Implied Odds

How to think about implied odds if you don't have correct immediate pot odds

In the article on pot odds we have already covered expressed odds. Now we want to talk about implied odds.

What are implied odds?

Implied odds are a little more complicated. For example let's say that you're on a drawing hand and your opponent bets but doesn't put you all in. Say he bets \$20 and you both have about \$100 left in your stacks that you could win if you hit your hand, these are your implied odds.

Now I've already said this situation is a little more complicated and it's going to take some educated guess work on our part so let's think about a few things that we will need to consider.

• If we make our hand, will our opponent pay us off?
• How disguised is our hand? (if there are four cards to a straight showing on the board then that is less likely to get paid off than say if we hit a gut shot after calling with a double gut shot draw.

• What type of opponent are we playing? A maniac or calling station is more likely ay us off than a nit (tight/ passive player) or a solid, tight aggressive opponent.

Hand Example

Let's run through a hand to get a better idea of how to think about implied odds. Imagine that we hold:

And the flop is:

You and your opponent have roughly \$100 left in your stack each. The pot is \$36. The villain (your opponent) bets \$20. Even if you think he has a top pair type hand, should you call his bet?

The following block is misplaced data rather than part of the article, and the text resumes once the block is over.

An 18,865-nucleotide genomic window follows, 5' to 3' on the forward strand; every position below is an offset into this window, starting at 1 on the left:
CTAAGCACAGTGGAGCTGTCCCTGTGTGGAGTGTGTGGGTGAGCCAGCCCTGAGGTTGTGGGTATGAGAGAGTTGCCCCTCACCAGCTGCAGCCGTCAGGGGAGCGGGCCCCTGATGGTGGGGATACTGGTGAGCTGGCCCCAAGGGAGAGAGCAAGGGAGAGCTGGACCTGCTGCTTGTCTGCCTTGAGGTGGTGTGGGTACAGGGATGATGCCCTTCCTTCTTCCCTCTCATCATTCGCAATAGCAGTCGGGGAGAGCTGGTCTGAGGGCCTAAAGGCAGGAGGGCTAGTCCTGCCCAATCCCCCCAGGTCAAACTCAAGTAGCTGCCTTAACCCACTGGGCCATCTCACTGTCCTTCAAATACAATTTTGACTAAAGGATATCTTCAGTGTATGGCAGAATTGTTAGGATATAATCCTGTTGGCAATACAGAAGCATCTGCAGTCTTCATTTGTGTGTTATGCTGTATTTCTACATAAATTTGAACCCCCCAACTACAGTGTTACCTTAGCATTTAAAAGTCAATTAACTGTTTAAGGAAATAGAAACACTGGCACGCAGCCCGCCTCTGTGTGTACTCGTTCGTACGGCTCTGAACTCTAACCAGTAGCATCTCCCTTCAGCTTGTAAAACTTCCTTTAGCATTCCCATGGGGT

There are 46 unseen cards in the deck of which we know 9 will give us a flush and the other 37 won't help us too much so we're a 37 to 9 underdog which means we're about a 4 -1 to improve to the best hand.

After our opponent bets the pot now contains \$56 and it will cost us \$20 to call so our immediate pot odds (expressed odds) are 56 -20 or about 2.8 - 1. With only our direct pot odds that is not enough to call his bet since we are a 4-1 underdog to improve to the best hand.

But if we do decide to call his \$20 bet then we still have another potential round of betting to go. On the river, there will be \$76 in the middle and we'll bot have \$80 left in front of us each. Some or all of that remaining money may be bet on the river. What makes this advantageous is the fact that if we don't improve then we don't have to put anymore money in. Worst case scenario is that we don't hit our spade and just assume that we'll lose the pot (you don't always but just for simplicity's sake we'll say we do) but we don't lose anymore money.

If we do hit the river however then there are a few things for us to think about.

• He may fire another bet in which case we can raise.
• He may check and we can fire a small bet which if we give him great pot odds he could feel compelled to call.
• He may check to us and we can make a medium size to a big bet and he may or may not call.
• What is important to factor in here is the type of opponent that you're up against. You'll get away with much larger bets against fish and calling stations than you will against observant, thinking players (unless you have a crazy dynamic between you).

So how do we know if our turn call is profitable?

So on the turn the pot had \$56 in it and then costs us \$20 to call which is giving us 2.8 - 1 on our money which is not enough on it's own to profitably make the call (this play on it's own is -EV).

If we believe we can pick up an extra bet on the river when we hit then let's think about what we need to be making to make the play profitable.

• If we only pick up a small bet like \$20 then our implied odds in that situation totaled 76 to 20 or 3.8 to 1 which isn't enough to be profitable.

• If we just managed to pick up a \$30 bet on average then our odds were 86 to 20 which is 4.3 to 1 which is enough to be slightly profitable.
• In reality I'd often be making a bet of more like \$50+ into a pot of \$76 which would make the play more than profitable providing you are against a player that is going to pay it off enough of the time.

Want to really master using stats?

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